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Isometric handgrip does not elicit cardiovascular overload or post-exercise hypotension in hypertensive older women

Authors Olher R, Bocalini DS, Bacurau RF, Rodriguez D, Figueira Jr A, Pontes Jr F, Navarro F, Simões H, Araujo RC, Moraes MR

Received 21 November 2012

Accepted for publication 5 January 2013

Published 5 June 2013 Volume 2013:8 Pages 649—655


Checked for plagiarism Yes

Review by Single-blind

Peer reviewer comments 2

Rafael dos Reis Vieira Olher,1,2,* Danilo Sales Bocalini,3,* Reury Frank Bacurau,4 Daniel Rodriguez,5 Aylton Figueira Jr,5 Francisco Luciano Pontes Jr,4 Francisco Navarro,6 Herbert Gustavo Simões,1 Ronaldo Carvalho Araujo,7 Milton Rocha Moraes8

1Universidade Católica de Brasília, Distrito Federal, 2Universidade Gama Filho, Rio de Janeiro, 3Universidade Nove de Julho (UNINOVE), São Paulo, 4Universidade de São Paulo – Escola de Artes, Ciências e Humanidades, São Paulo, 5Universidade São Judas Tadeu (USJT), São Paulo, Brazil, 6Universidade Federal do Maranhão, Maranhão, 7Universidade de São Paulo, Instituto de Ciências Biomédicas, São Paulo, 8Universidade Federal de São Paulo – Escola Paulista de Medicina, São Paulo, Brazil

*These authors contributed equally to this work

Background: Arterial hypertension is a serious health problem affecting mainly the elderly population. Recent studies have considered both aerobic and resistance exercises as a non-pharmacological aid for arterial hypertension treatment. However, the cardiovascular responses of the elderly to isometric resistance exercise (eg, isometric handgrip [IHG]) have not yet been documented.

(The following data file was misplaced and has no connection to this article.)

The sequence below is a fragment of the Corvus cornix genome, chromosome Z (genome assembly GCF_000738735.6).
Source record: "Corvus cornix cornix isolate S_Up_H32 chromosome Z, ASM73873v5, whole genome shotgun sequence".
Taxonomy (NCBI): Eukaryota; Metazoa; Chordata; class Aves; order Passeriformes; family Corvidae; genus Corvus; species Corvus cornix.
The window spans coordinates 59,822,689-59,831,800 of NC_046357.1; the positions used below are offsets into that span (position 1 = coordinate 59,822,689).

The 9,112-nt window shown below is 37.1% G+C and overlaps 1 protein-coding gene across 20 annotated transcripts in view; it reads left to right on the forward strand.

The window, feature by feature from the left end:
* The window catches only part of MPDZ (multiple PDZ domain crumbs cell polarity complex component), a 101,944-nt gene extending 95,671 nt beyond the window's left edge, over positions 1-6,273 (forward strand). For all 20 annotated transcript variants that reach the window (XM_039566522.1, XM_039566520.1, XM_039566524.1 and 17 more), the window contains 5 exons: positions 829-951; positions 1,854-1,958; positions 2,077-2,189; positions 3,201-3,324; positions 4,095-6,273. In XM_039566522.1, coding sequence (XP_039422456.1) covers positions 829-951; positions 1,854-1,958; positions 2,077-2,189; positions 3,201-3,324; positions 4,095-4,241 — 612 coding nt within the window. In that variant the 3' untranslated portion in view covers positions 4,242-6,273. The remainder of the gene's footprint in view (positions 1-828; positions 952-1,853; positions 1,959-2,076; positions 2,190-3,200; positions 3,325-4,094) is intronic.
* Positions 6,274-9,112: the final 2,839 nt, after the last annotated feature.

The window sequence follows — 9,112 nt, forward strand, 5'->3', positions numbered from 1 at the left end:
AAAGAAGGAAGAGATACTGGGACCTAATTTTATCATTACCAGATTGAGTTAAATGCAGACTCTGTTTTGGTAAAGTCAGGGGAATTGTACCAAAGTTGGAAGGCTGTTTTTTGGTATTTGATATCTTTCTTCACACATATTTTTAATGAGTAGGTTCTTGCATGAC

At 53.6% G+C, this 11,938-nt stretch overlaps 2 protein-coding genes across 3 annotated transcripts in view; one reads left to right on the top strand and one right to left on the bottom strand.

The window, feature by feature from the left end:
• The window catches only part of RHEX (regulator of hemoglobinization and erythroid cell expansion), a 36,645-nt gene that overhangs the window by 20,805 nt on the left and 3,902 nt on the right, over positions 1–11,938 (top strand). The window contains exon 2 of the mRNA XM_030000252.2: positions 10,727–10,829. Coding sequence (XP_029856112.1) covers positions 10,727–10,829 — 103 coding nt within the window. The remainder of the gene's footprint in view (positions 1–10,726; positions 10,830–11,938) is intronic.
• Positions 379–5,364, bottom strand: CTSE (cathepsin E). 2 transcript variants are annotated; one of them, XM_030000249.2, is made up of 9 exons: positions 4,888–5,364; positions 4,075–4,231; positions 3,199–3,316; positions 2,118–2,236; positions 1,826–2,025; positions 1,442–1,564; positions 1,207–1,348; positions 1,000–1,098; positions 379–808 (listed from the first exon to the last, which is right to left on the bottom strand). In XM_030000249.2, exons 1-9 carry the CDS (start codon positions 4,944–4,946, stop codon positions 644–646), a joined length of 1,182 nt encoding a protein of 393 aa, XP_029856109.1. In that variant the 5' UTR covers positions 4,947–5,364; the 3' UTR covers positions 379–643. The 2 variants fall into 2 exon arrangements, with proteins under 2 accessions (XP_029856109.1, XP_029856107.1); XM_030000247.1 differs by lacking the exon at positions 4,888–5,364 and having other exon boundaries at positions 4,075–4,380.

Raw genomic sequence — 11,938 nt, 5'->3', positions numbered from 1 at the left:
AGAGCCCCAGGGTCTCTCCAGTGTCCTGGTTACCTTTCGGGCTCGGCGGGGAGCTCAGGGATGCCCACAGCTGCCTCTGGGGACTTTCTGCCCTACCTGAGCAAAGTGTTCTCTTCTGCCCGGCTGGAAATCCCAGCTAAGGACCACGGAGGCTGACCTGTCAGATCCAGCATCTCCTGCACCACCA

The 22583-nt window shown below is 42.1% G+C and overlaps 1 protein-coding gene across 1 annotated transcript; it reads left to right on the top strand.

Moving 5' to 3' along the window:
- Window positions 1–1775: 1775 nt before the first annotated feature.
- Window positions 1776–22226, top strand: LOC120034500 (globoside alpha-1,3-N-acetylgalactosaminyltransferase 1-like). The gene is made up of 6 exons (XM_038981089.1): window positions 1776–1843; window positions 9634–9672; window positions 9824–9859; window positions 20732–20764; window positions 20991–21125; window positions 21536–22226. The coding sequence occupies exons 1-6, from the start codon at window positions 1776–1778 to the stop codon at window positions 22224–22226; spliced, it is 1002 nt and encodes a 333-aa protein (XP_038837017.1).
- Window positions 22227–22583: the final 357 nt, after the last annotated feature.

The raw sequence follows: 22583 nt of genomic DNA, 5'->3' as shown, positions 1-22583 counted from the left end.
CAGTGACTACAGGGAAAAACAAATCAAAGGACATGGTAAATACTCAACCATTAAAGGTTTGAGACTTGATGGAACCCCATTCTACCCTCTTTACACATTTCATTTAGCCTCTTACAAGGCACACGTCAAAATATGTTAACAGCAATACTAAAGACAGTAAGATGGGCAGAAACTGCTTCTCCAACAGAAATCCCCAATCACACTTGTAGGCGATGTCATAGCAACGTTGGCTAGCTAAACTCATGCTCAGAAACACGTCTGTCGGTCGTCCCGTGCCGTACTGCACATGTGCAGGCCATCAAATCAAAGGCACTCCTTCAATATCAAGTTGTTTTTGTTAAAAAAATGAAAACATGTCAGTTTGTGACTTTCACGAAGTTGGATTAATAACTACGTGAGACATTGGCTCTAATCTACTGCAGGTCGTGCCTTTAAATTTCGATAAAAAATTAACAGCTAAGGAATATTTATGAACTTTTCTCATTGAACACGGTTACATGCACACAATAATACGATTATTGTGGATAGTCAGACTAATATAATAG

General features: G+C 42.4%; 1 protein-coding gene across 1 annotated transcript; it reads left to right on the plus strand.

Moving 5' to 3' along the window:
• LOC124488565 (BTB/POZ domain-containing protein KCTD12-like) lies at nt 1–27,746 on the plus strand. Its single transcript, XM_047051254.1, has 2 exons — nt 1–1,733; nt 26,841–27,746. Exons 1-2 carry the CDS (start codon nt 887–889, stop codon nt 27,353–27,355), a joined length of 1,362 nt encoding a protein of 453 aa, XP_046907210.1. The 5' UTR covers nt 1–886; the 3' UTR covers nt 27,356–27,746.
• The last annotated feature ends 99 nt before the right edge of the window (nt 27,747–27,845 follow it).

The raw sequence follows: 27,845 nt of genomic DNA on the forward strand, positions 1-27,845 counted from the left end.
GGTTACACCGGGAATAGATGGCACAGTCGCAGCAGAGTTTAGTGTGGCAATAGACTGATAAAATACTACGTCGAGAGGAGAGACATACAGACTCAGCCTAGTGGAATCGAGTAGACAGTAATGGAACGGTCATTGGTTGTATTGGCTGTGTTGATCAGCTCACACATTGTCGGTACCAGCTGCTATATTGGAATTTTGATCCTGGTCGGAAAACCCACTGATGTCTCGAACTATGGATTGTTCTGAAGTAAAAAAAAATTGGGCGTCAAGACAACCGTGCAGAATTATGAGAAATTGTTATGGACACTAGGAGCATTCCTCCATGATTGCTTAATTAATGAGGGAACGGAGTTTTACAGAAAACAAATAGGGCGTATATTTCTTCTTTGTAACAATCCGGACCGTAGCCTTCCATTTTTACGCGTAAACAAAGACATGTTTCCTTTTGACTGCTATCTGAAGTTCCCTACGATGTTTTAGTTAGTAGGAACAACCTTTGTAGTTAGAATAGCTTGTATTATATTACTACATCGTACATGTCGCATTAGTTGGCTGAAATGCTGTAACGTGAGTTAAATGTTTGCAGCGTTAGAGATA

Objective: The purpose of this study was to investigate cardiovascular responses to different intensities of isometric exercise, as well as the occurrence of post-isometric exercise hypotension in hypertensive elderly people under antihypertensive medication treatment.
Patients and methods: Twelve women volunteered to participate in the study after a maximal voluntary contraction test (MVC) and standardization of the intervention workload consisting of two sessions of IHG exercise performed in four sets of five contractions of a 10-second duration. Sessions were performed both at 30% of the MVC and 50% of the MVC, using a unilateral IHG protocol. Both intensities were compared with a control session without exercise. Systolic blood pressure (SBP) and diastolic blood pressure (DBP) at rest (R), during peak exercise (PE), and after 5, 10, 15, 30, 45, and 60 minutes of post-exercise recovery were evaluated.
Results: No significant changes were observed after isometric exercise corresponding to 30% MVC for either SBP (R: 121 ± 10; PE: 127 ± 14; 5 min: 125 ± 13; 10 min: 123 ± 12; 15 min: 122 ± 11; 30 min: 124 ± 11; 45 min: 124 ± 10; 60 min: 121 ± 10 mmHg) or DBP (R: 74 ± 9; PE: 76 ± 6; 5 min: 74 ± 5; 10 min: 72 ± 8; 15 min: 72 ± 5; 30 min: 72 ± 8; 45 min: 73 ± 6; 60 min: 75 ± 7 mmHg). Similarly, the 50% MVC did not promote post-isometric exercise hypotension for either SBP (R: 120 ± 7; PE: 125 ± 11; 5 min: 120 ± 9; 10 min: 122 ± 9; 15 min: 121 ± 11; 30 min: 121 ± 9; 45 min: 121 ± 9; 60 min: 120 ± 7 mmHg) or DBP (R: 72 ± 8; PE: 78 ± 7; 5 min: 72 ± 7; 10 min: 72 ± 8; 15 min: 71 ± 7; 30 min: 72 ± 8; 45 min: 75 ± 10; 60 min: 75 ± 7 mmHg).
Conclusion: Our data reveal that cardiovascular overload or post-exercise hypotension did not occur in elderly women with controlled hypertension when they undertook an IHG session. Thus this type of resistance exercise, with mild to moderate intensity, with short time of contraction appears to be safe for this population.

Keywords: hypertension, resistance exercise, elderly, cardiovascular response, antihypertensive medication, isometric exercise

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